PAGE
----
Round robin resolutions: take note to disclose true and proper purpose

By Jan-Hendrik Gous on 3 July 2019
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Section 74 of the Companies Act, No. 71 of 2008 ("Companies Act"), enables the board of a company to adopt so-called "round robin" resolutions.  Section 74(1)determines that "except to the extent that a company's memorandum of incorporation provides otherwise, a decision that could have been voted on at a meeting of the board of that company may instead be adopted by written consent of a majority of the directors, given in person, or by electronic communication, provided that each director has received notice of the matter to be decided". 

In the case of CDH Invest NV v Petrotank South Africa (Pty) Ltd & Others (438/2018) [2019] ZASCA 53, the Supreme Court of Appeal had to decide on the validity of such a round robin resolution adopted by the board of the company involved.

Facts of the case

In January 2013 a memorandum of understanding ("MOU") was concluded between CDH Invest NV ("CDH"), a Belgium company, and Amabubesi Investments (Pty) Ltd ("Amabubesi").   The MOU provided for the incorporation of Petrotank South Africa (Pty) Ltd ("Petrotank") as a partnership vehicle, and for CDH and Amabubesi to respectively hold 60 000 and 40 000 shares in Petrotank.  CDH and Amabubesi were furthermore entitled to respectively appoint three and two directors to Petrotank's board.

Notwithstanding the fact that 100 000 shares were issued pursuant to the MOU, Petrotank's memorandum of incorporation ("MOI") mistakenly recorded the company's authorised share capital as consisting of 1 000 shares.  One of the directors appointed by CDH noticed the error, and on 28 March 2014 sent an email to the other directors notifying them thereof.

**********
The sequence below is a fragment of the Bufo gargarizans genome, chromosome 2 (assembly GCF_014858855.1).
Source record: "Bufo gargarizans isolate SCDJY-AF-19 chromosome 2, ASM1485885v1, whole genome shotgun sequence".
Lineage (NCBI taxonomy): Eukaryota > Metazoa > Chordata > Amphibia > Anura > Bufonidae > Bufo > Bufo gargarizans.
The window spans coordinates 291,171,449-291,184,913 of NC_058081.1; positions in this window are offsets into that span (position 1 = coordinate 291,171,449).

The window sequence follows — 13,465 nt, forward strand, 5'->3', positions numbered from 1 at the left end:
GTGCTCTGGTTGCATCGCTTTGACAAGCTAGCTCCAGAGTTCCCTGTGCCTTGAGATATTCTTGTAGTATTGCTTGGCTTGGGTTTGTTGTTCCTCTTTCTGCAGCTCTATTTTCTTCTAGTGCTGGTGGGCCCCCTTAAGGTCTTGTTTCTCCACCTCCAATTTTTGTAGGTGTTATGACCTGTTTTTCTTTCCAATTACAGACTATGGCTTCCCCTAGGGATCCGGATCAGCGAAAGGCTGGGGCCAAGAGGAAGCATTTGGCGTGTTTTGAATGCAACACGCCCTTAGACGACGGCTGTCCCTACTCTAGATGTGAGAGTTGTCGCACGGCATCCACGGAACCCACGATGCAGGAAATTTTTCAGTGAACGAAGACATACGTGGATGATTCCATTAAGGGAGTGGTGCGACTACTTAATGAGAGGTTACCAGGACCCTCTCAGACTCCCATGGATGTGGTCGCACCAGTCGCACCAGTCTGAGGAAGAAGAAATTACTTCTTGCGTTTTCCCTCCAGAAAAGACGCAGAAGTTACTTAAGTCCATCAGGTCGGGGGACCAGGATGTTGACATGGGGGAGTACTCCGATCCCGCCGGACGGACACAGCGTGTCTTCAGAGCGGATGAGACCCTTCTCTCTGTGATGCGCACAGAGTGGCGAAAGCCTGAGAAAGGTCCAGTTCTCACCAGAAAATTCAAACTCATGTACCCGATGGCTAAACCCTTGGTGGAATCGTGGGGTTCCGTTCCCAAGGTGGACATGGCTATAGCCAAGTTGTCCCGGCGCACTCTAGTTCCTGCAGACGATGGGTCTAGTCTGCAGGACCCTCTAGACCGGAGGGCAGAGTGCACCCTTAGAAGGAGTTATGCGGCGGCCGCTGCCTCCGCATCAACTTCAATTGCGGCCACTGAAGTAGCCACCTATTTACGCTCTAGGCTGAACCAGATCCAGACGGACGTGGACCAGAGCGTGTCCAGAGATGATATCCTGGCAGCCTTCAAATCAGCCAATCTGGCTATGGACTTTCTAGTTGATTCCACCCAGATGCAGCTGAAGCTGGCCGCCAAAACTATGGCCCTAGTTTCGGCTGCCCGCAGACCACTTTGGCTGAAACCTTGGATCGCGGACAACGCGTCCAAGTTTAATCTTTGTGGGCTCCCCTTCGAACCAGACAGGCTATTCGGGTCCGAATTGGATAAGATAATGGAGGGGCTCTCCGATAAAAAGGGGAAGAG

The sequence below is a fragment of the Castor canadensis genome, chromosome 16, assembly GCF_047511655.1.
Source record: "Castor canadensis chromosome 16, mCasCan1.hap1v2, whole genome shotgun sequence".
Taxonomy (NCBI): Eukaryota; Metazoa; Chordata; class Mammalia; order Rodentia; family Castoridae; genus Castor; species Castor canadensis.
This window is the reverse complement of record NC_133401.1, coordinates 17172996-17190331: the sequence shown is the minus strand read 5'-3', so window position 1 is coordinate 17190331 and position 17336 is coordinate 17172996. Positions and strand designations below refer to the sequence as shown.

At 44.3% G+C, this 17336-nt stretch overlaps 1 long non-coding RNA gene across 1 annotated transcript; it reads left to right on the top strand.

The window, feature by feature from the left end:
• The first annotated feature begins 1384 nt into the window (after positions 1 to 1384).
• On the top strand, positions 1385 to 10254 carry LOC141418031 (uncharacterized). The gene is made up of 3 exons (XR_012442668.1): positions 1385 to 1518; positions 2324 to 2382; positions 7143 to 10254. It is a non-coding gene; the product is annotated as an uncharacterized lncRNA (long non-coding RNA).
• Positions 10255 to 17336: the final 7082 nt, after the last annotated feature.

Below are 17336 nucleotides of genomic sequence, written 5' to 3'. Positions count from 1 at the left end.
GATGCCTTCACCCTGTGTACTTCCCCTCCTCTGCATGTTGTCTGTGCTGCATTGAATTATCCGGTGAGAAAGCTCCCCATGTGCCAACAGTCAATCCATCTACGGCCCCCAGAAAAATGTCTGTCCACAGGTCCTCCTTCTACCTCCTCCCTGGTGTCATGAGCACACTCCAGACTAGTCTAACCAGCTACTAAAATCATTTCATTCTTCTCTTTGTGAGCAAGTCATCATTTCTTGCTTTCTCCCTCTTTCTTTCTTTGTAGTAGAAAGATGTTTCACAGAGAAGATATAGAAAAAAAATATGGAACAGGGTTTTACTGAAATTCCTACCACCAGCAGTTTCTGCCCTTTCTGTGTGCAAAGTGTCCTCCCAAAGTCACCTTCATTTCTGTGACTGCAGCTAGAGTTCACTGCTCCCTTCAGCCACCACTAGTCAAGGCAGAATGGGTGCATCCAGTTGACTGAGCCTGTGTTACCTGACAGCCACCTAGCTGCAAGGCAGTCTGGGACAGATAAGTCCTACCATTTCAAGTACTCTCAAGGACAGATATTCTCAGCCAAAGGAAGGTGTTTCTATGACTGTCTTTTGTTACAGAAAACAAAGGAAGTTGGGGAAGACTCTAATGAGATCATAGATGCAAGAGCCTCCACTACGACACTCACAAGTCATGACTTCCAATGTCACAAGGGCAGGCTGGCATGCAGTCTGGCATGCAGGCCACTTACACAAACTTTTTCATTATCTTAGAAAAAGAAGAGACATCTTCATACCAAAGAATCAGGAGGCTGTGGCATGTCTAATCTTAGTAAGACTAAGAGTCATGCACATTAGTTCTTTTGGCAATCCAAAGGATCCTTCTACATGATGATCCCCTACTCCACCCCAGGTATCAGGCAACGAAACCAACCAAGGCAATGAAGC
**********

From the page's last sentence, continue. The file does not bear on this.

The email mentioned the fact that "more shares are in issue than have been authorised" and that, "in order to  rectify this position", a "directors' resolution aimed at putting the Company on the right side of the Companies Act" was attached to the email and was to be signed by the directors.  The resolution contemplated an increase in the company’s authorised share capital from 1 000 to 1 000 000 shares.  The resolution furthermore required the MOI to be amended to reflect the increase in the authorised share capital.

After receipt of the aforesaid email and attached resolution, one of the directors appointed by Amabubesi however refused to sign the resolution, requesting that an investigation first be lodged into the error.  The three directors appointed by CDH nonetheless proceeded to sign the round robin resolution on 31 March 2014.  Amabubesi remained unaware of this fact and furthermore notified CDH on 4 April 2014 that the round robin resolution was incorrect given that it increased the company's authorised share capital to 1 000 000 shares instead of 100 000 shares, as was agreed in the MOU.  

Notwithstanding Amabubesi's further queries, the directors of CDH proceeded to cause an application to be made to the Companies and Intellectual Property Commission ("CIPC") to register the required amendment to the MOI.  On 4 July 2014 CDH was notified by the CIPC that the amendment to the MOI was accepted and placed on file. 

Amabubesi remained unaware of the adoption of the round robin resolution and subsequent amendment to the MOI until April 2015.  This was when CDH sought a court order in terms of section 61(12) of the Companies Act for a shareholders' meeting to be held, at which meeting a resolution was proposed to be passed to instruct Petrotank's board to make a pro rata rights offer of 98 835 ordinary no par value shares.